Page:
I am an enthusiastic amateur photographer and have a Canon 350 D that I bought about 5 years back. I use this with a Tamron 17-50 2.8 lens, a Canon 50 mm 1.8 mm lens and a Canon 70-200 f 4.0 L lens (with a Canon 1.4 X extender). I like to do some bird photography and also landscapes. I am wondering if my camera body is dated now and if that is the limiting factor for the quality of images that I get from my telephoto L lens. How much improvement in image quality can I expect if I upgrade to EOS 550 D (which I can afford now)? Will the newer sensor and larger number of pixels translate into a noticeable improvement in image quality?

  • \$\begingroup\$ Is there anything specific about your images that you would like to improve? (inspired by @Nir's answer) \$\endgroup\$
    – AJ Finch
    Dec 6, 2011 at 16:08

3 Answers 3


The difference can be huge or unnoticeable depending on how you use the camera - for example, the faster burst rate means nothing if you never use burst mode or can make a huge difference if you always shoot in burst mode - also better low light performance means nothing if you always shoot in bright sunlight.

You shouldn't be asking if the camera body is a limiting factor - you should be asking yourself what it is you don't like about your photos and then ask here how to fix the problem (and most likely the way to fix the specific problem does not require a new camera body).

But buying equipment is fun, you can always use the specs to rationalize buying a new body - just think of that wonderful full HD video of birds in flight you can make with the 550D (Important note: I believe shooting video of birds in flight with a DSLR is insanely difficult)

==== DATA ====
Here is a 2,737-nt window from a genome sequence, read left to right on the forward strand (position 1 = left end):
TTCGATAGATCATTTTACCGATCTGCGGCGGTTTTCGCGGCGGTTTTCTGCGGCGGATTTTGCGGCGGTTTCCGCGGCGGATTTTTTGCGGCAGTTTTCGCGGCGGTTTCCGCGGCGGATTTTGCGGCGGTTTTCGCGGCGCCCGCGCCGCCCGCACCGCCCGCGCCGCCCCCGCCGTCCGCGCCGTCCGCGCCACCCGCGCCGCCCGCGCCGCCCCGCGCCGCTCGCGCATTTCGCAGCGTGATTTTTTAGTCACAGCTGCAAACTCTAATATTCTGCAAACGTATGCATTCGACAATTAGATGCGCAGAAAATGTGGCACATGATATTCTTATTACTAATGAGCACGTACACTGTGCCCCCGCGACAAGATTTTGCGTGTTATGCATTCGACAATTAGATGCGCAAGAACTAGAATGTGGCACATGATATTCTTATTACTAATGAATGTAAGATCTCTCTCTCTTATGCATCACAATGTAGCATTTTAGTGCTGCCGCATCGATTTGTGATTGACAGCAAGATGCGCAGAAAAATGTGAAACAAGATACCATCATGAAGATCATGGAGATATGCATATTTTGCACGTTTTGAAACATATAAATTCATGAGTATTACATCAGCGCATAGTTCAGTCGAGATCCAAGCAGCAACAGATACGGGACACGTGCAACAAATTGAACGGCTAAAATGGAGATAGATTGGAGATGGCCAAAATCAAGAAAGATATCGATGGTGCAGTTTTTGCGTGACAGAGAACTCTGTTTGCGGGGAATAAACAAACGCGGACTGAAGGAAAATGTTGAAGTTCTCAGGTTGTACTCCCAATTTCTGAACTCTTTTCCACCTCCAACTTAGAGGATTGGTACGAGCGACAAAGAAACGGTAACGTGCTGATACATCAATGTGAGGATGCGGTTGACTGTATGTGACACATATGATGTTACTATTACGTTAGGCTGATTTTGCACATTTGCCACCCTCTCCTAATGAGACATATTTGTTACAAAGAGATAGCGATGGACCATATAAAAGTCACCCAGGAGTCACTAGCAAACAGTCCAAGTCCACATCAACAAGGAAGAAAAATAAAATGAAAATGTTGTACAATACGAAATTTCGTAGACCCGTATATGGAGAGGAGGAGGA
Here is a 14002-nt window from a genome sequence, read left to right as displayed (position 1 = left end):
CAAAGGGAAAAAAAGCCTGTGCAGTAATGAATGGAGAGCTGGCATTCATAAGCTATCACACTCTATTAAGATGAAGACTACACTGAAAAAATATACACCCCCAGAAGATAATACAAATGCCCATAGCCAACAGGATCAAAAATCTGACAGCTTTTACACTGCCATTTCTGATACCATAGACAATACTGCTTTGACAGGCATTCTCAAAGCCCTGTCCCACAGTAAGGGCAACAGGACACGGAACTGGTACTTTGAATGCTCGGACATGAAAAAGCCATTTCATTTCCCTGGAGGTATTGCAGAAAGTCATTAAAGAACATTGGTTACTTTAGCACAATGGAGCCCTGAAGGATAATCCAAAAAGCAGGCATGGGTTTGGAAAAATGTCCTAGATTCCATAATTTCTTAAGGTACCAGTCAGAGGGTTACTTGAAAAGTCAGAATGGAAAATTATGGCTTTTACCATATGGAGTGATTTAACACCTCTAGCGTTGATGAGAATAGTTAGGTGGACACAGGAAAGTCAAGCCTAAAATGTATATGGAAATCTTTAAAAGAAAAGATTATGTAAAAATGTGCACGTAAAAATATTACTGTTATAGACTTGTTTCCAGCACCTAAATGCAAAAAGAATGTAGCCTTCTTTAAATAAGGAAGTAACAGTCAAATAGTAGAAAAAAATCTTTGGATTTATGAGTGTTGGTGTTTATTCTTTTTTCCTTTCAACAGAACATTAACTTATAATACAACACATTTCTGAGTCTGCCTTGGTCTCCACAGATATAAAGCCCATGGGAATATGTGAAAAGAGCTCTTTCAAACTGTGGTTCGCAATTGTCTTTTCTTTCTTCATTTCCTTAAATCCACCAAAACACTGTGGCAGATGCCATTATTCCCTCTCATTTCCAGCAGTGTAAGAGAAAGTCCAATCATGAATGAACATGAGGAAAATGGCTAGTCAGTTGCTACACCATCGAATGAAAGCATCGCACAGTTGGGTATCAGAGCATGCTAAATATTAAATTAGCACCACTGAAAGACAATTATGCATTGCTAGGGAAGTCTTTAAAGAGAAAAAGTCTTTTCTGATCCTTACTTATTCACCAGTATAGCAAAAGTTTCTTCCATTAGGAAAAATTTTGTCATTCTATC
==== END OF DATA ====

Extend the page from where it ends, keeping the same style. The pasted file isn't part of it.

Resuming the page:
BTW: I have the 550D and I love it, I use it mostly indoors at higher ISO than people here are usually comfortable with and it produces great pictures.


Snapsort shows a clear comparison of the tech specs of both cameras. To highlight a few of the advantages of the 550D over your 350D (in no particular order):

  • Capture around 2.5x more detail in your photos.
  • Maximum light sensitivity is 2 f-stops better.
  • More than 9x higher resolution screen.
  • 10% better image quality.
  • 0.7 f-stops more dynamic range.
  • More than 30% faster continuous shooting.
  • Distinguishes more than 20% more colors.

The main benefit seems to be the higher resolution that will allow you more room to crop photos of birds.

A slightly faster burst rate, hi-res screen, better low light performance and video capabilities are additional benefits.

  • 1
    \$\begingroup\$ Thanks, Abhimanyu. What I really want is how much real life difference all these technical differences work out to - a somewhat subjective opinion. Does sound like there will be a substantial difference based on your answer. I think the better LCD allowing better immediate review and the higher resolution which will help with crops will make a big difference. \$\endgroup\$ Dec 4, 2011 at 15:29
  • \$\begingroup\$ In terms of making the best out of your L series glass, you can see this link on DxOMark that compares how your 70-200 lens performs on the different bodies. \$\endgroup\$
    – Abhi
    Dec 4, 2011 at 15:42

For what it's worth, I too have a 350D. It's a great camera.

Oddly - even though many newer, better cameras have come out since I first received it back in 2006 - my 350D hasn't started taking worse pictures over the years. I'm not sure why that is - it surely couldn't be that the marketing for all the new cameras is misleading??

My other camera is a 5DmkII, but I still love the images I get with my 350D.
I only got the 5D because I specifically wanted a full-frame sensor.

My advice: only upgrade if you have a specific need.


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